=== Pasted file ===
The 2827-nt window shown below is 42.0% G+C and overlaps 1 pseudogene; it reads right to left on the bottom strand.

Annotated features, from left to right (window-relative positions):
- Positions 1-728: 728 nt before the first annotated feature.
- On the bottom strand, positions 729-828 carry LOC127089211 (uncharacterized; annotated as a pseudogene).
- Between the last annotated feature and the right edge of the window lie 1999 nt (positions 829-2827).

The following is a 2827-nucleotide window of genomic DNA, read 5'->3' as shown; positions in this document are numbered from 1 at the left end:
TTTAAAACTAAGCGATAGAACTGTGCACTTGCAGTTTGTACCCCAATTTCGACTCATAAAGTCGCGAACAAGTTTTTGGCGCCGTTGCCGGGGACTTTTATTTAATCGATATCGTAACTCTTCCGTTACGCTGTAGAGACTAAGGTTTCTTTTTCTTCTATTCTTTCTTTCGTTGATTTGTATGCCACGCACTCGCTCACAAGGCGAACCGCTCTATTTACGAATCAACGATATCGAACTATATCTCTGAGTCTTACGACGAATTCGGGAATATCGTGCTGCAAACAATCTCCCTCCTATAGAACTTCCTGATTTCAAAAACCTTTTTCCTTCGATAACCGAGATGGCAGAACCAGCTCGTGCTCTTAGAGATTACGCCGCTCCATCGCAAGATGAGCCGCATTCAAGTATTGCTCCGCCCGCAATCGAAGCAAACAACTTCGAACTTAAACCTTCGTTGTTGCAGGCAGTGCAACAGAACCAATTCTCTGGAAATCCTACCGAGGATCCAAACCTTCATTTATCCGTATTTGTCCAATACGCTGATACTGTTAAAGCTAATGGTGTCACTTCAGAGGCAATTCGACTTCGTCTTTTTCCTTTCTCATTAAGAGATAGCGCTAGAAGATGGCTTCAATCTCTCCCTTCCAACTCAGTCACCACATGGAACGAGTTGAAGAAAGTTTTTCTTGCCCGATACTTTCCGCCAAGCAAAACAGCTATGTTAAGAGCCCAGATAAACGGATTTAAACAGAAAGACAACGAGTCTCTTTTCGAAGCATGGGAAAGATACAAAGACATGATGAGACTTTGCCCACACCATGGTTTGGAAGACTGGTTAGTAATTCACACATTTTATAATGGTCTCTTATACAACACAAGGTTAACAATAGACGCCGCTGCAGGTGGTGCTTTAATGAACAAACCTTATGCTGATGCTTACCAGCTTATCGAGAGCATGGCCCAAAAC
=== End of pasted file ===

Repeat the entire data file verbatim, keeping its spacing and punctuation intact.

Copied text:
The 2827-nt window shown below is 42.0% G+C and overlaps 1 pseudogene; it reads right to left on the bottom strand.

Annotated features, from left to right (window-relative positions):
- Positions 1-728: 728 nt before the first annotated feature.
- On the bottom strand, positions 729-828 carry LOC127089211 (uncharacterized; annotated as a pseudogene).
- Between the last annotated feature and the right edge of the window lie 1999 nt (positions 829-2827).

The following is a 2827-nucleotide window of genomic DNA, read 5'->3' as shown; positions in this document are numbered from 1 at the left end:
TTTAAAACTAAGCGATAGAACTGTGCACTTGCAGTTTGTACCCCAATTTCGACTCATAAAGTCGCGAACAAGTTTTTGGCGCCGTTGCCGGGGACTTTTATTTAATCGATATCGTAACTCTTCCGTTACGCTGTAGAGACTAAGGTTTCTTTTTCTTCTATTCTTTCTTTCGTTGATTTGTATGCCACGCACTCGCTCACAAGGCGAACCGCTCTATTTACGAATCAACGATATCGAACTATATCTCTGAGTCTTACGACGAATTCGGGAATATCGTGCTGCAAACAATCTCCCTCCTATAGAACTTCCTGATTTCAAAAACCTTTTTCCTTCGATAACCGAGATGGCAGAACCAGCTCGTGCTCTTAGAGATTACGCCGCTCCATCGCAAGATGAGCCGCATTCAAGTATTGCTCCGCCCGCAATCGAAGCAAACAACTTCGAACTTAAACCTTCGTTGTTGCAGGCAGTGCAACAGAACCAATTCTCTGGAAATCCTACCGAGGATCCAAACCTTCATTTATCCGTATTTGTCCAATACGCTGATACTGTTAAAGCTAATGGTGTCACTTCAGAGGCAATTCGACTTCGTCTTTTTCCTTTCTCATTAAGAGATAGCGCTAGAAGATGGCTTCAATCTCTCCCTTCCAACTCAGTCACCACATGGAACGAGTTGAAGAAAGTTTTTCTTGCCCGATACTTTCCGCCAAGCAAAACAGCTATGTTAAGAGCCCAGATAAACGGATTTAAACAGAAAGACAACGAGTCTCTTTTCGAAGCATGGGAAAGATACAAAGACATGATGAGACTTTGCCCACACCATGGTTTGGAAGACTGGTTAGTAATTCACACATTTTATAATGGTCTCTTATACAACACAAGGTTAACAATAGACGCCGCTGCAGGTGGTGCTTTAATGAACAAACCTTATGCTGATGCTTACCAGCTTATCGAGAGCATGGCCCAAAAC